“Why are religious clerics even on the committee?” asked Chlura Hardi, head of the independent Khatuzeen women’s centre in Erbil, which advocates for women’s rights.
She said the committee “has no right to impose religion on the draft law. We have been working to separate religion from the state, but now they want us to make a commitment to religion”.
Jamal Abdullah, a KRG spokesman, said the government had appointed religious figures to the committee “to avoid making mistakes in interpreting Islamic legislation”.
“Islam has been a part of our laws for a long time, so we can’t just ignore it,” he said. “We have to deal with it, but at the same time we will do our best to make sure that women have equal rights."
He stressed that the committee will only make recommendations, and the government will ultimately decide on the legislation it sends to be debated in parliament.
Meanwhile, religious scholars and politicians balk at the assertion that Islamic law contradicts women’s rights.
Mustafa Zalmi, a renowned religious authority and a member of the government’s committee, argued that polygamy is strictly regulated. The practice is fair, he said, because men cannot have more than one wife unless all of the wives are treated equally.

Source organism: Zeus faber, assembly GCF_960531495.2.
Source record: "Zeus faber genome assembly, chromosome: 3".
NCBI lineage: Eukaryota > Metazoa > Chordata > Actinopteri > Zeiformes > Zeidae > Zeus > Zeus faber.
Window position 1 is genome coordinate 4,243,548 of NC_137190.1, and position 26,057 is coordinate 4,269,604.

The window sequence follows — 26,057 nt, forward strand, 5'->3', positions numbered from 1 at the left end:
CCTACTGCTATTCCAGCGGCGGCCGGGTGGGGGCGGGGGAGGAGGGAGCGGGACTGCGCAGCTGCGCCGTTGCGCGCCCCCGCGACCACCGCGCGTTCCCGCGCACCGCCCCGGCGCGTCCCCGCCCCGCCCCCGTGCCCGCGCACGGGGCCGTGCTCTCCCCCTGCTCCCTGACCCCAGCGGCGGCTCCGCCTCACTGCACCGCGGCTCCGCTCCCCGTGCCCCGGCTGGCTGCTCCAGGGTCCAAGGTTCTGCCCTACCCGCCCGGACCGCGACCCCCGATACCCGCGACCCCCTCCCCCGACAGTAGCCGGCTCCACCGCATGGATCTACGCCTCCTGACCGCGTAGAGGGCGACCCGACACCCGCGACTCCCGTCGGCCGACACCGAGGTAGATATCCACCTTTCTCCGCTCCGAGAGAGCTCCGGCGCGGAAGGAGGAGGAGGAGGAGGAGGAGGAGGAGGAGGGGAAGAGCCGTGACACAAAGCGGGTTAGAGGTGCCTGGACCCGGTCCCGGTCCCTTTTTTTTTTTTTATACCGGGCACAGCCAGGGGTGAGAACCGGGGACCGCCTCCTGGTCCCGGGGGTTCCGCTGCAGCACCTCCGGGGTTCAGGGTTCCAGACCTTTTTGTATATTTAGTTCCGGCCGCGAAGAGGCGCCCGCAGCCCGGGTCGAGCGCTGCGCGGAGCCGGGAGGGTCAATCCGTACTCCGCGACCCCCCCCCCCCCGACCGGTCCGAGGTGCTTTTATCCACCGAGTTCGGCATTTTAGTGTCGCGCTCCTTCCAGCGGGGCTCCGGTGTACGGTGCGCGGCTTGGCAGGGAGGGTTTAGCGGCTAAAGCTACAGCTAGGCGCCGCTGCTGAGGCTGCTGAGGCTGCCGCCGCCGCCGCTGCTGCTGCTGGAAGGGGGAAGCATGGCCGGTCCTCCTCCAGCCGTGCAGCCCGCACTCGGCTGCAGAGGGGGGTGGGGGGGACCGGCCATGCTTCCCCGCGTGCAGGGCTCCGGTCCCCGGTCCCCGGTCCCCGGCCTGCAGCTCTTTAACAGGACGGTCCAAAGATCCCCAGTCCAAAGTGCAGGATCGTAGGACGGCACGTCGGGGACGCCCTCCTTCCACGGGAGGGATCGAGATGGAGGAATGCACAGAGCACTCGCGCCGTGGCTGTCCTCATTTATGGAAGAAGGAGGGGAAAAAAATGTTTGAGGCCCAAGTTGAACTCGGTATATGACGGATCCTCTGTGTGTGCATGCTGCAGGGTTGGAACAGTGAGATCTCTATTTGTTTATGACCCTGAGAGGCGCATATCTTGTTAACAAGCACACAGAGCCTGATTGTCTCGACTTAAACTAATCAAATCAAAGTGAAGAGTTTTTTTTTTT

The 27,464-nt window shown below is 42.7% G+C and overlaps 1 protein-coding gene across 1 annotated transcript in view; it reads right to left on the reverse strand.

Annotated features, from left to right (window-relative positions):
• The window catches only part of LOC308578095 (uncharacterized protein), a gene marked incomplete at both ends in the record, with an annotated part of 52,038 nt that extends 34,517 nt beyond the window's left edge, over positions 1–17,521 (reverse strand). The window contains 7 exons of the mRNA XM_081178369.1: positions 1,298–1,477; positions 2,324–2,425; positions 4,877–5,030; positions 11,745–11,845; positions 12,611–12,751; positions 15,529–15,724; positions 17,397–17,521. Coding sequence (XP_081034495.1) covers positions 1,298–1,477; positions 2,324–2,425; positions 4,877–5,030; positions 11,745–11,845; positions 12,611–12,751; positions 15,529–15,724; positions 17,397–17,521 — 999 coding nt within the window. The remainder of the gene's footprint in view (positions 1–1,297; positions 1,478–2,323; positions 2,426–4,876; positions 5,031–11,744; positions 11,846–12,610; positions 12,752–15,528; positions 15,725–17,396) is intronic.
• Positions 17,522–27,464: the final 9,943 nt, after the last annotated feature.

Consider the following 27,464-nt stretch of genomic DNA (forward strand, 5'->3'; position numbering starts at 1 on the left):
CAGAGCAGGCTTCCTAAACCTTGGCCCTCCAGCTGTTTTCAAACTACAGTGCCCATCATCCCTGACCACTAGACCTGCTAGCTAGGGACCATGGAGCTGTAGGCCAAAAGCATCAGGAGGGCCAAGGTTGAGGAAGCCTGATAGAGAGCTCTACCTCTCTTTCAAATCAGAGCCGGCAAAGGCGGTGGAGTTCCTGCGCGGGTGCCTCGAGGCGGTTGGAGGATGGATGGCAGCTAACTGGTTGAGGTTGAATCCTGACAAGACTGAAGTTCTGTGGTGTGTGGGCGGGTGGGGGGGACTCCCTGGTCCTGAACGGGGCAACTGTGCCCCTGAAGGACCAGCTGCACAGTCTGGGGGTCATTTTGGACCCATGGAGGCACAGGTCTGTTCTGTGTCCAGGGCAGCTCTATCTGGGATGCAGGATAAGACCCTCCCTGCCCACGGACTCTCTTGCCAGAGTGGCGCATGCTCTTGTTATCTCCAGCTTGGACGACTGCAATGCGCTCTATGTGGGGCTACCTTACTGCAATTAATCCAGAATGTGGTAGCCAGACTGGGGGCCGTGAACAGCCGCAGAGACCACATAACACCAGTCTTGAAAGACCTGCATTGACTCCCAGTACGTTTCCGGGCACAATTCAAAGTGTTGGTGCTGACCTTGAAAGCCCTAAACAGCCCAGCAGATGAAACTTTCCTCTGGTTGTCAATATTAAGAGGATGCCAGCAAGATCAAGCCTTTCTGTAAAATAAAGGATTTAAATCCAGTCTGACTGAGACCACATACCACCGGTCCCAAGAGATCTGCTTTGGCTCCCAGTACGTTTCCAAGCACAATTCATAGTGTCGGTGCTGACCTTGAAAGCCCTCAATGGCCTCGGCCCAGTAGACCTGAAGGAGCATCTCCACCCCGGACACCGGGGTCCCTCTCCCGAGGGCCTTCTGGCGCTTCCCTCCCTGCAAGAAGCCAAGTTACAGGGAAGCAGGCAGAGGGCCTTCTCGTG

“Allah has set very tough conditions for polygamy,” he said. “Men can have a second wife only in cases where the wife is sick or lacks the ability to have marital relations.”
Shamsa Saeed, a member of parliament from the Kurdistan Islamic League list, a political Islamic party with six seats in the regional parliament, argued that polygamy helps widows to remarry. She also noted that women obtain financial security when they get married, which she argued lessens their need for inheritance.
Ultimately, she asserted that polygamy and inheritance cannot be changed because they are Islamic principles.
“The rights of women are determined in Islam, and any changes will be at odds with the jurisprudence of Islam,” she said.
Secular women’s right activists and some political leaders said they are optimistic that the government will ultimately adopt legislation that complies with international human rights rather than religious and social traditions.
Muhammad Shareef, a member of the Iraqi parliament in Baghdad who is on the advisory committee, said leaders were sensitive to women’s rights and would abide by international agreements and conventions.
“Any changes that are made in the old law must be in the interests of women,” he said.
Kwestan Muhammad, deputy chair of the Kurdish parliament’s women’s rights committee, said it is not clear when the government committee looking at personal status legislation will complete its recommendations, or when parliament will discuss the law.
However, she said she is determined not to allow restrictive legislation to pass. “The old law is against women, and we will never let similar legislation be drafted again,” she said.
Amanj Khalil is an IWPR-trained journalist in Sulaimaniyah.